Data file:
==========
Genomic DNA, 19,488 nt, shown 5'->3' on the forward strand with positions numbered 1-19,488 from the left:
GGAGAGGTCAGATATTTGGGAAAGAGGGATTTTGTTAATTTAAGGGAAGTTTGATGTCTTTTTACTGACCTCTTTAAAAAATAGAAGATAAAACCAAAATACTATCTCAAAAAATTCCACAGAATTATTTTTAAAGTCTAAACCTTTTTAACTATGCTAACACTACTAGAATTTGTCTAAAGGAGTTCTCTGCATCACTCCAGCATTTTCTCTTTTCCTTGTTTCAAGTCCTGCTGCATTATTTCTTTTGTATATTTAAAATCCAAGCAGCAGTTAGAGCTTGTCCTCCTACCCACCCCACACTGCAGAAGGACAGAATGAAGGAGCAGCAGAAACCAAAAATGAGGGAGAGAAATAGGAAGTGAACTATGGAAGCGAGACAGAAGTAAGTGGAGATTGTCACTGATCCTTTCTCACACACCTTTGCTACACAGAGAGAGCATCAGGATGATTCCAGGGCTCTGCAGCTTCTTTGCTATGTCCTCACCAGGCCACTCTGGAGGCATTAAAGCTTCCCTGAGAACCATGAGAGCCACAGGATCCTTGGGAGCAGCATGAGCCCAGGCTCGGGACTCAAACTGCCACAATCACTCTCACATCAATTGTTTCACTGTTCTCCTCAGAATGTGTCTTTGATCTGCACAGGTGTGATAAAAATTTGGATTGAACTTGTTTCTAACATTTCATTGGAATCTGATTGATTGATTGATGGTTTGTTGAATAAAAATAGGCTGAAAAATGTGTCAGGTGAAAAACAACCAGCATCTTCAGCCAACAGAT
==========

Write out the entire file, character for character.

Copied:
Genomic DNA, 19,488 nt, shown 5'->3' on the forward strand with positions numbered 1-19,488 from the left:
GGAGAGGTCAGATATTTGGGAAAGAGGGATTTTGTTAATTTAAGGGAAGTTTGATGTCTTTTTACTGACCTCTTTAAAAAATAGAAGATAAAACCAAAATACTATCTCAAAAAATTCCACAGAATTATTTTTAAAGTCTAAACCTTTTTAACTATGCTAACACTACTAGAATTTGTCTAAAGGAGTTCTCTGCATCACTCCAGCATTTTCTCTTTTCCTTGTTTCAAGTCCTGCTGCATTATTTCTTTTGTATATTTAAAATCCAAGCAGCAGTTAGAGCTTGTCCTCCTACCCACCCCACACTGCAGAAGGACAGAATGAAGGAGCAGCAGAAACCAAAAATGAGGGAGAGAAATAGGAAGTGAACTATGGAAGCGAGACAGAAGTAAGTGGAGATTGTCACTGATCCTTTCTCACACACCTTTGCTACACAGAGAGAGCATCAGGATGATTCCAGGGCTCTGCAGCTTCTTTGCTATGTCCTCACCAGGCCACTCTGGAGGCATTAAAGCTTCCCTGAGAACCATGAGAGCCACAGGATCCTTGGGAGCAGCATGAGCCCAGGCTCGGGACTCAAACTGCCACAATCACTCTCACATCAATTGTTTCACTGTTCTCCTCAGAATGTGTCTTTGATCTGCACAGGTGTGATAAAAATTTGGATTGAACTTGTTTCTAACATTTCATTGGAATCTGATTGATTGATTGATGGTTTGTTGAATAAAAATAGGCTGAAAAATGTGTCAGGTGAAAAACAACCAGCATCTTCAGCCAACAGAT